CILIPS Chartered Institute of Library and Information Professionals in Scotland
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Freedom of Information Requests

One useful and straightforward way of gathering evidence and information that could demonstrate the value of a library service is to submit a Freedom of Information request (FOI). The Freedom of Information (Scotland) Act 2002 came into force on the 1 January 2005 and gives everyone, even people living outside of Scotland, the legal right to request information held by Scottish public bodies, including the Scottish Government, local councils, the NHS, and most schools, universities and colleges. The act aims to increase openness and accountability across the public sector by ensuring that individuals have the right to access information held by Scottish Public Authorities. People are able to see and question how public bodies function and how decisions are made.

FOI requests can be a good way to find out statistics or information about your local library services. You can then use this evidence to support the claims you are making in your advocacy and campaigning. For example, you may want to find out statistics about your local library’s usage to highlight how it contributes to and supports the community. Alternatively, you may wish to ask for information on why decisions affecting local services have been made, for example why the Council has decided to reduce the opening hours of a library service. It is good to understand how and why decisions such as these were made if you are planning to challenge them.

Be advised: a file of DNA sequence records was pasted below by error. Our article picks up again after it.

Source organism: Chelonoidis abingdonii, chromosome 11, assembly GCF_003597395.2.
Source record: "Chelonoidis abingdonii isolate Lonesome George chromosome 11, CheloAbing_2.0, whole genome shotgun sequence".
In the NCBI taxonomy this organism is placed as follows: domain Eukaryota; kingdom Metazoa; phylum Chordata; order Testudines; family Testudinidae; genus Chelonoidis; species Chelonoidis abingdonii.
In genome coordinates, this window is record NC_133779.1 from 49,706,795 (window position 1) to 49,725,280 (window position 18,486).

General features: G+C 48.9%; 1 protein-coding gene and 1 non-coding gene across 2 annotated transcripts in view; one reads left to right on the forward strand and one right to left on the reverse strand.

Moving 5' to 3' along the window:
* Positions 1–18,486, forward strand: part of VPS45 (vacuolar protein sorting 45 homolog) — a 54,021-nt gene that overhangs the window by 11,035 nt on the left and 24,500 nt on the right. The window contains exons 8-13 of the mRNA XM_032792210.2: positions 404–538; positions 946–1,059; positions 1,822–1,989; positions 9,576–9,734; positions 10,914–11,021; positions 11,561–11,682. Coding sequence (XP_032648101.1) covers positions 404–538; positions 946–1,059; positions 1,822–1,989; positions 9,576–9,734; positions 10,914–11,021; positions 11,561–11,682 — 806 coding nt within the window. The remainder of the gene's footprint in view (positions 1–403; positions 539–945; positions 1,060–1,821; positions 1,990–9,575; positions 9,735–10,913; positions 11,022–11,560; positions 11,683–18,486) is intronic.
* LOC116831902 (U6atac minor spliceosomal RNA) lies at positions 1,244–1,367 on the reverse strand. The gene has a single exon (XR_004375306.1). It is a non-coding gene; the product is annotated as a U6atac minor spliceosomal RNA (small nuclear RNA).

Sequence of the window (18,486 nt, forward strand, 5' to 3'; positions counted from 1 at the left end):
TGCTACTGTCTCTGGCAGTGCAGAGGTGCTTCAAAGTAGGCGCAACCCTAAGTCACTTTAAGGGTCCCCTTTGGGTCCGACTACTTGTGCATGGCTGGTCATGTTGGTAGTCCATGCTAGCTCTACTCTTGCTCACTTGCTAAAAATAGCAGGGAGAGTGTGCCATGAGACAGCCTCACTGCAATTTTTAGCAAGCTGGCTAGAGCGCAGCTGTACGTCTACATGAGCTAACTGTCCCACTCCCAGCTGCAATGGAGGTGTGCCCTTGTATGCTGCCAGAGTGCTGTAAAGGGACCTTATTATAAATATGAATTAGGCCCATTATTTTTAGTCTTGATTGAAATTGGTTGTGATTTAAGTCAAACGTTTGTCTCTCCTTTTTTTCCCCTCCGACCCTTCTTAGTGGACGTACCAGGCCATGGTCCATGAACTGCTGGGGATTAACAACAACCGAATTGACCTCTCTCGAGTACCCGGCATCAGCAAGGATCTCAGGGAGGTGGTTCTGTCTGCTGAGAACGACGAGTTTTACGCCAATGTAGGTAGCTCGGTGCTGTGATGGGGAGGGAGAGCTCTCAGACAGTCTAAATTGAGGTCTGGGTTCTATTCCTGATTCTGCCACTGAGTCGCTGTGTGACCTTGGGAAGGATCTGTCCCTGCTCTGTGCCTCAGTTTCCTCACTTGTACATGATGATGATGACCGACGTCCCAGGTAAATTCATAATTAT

How do I make an FOI request? 

Submitting an FOI request is straightforward. You simply need to request the information you want from the public body. This must be done in a way that ensures the request can be recorded and kept for future use such as in an e-mail, letter, or audio/video tape. You cannot exercise your FOI rights through requests made during in-person conversations or over the phone. You can usually find the right contact details to send your request to by looking up the public bodies name and ‘Freedom of Information’ on a search engine. The request should include:

  • Your name and contact details so that you can receive a reply
  • A concise request for the information you require – it is important to be clear so that the authority can quickly determine what you need and whether they can fulfil your request
  • What format you require the information in if you have a particular preference, for example if you need an audio version – the authority must provide the information in this format as far as is reasonable

Remember, you don’t have to mention FOI or tell them why you are requesting the information. The public authority then has a maximum of 20 working days to provide you with the information you requested or explain why this has been withheld.

Visit the Scottish Information Commissioner‘s website for all you need to know about submitting an FOI request.

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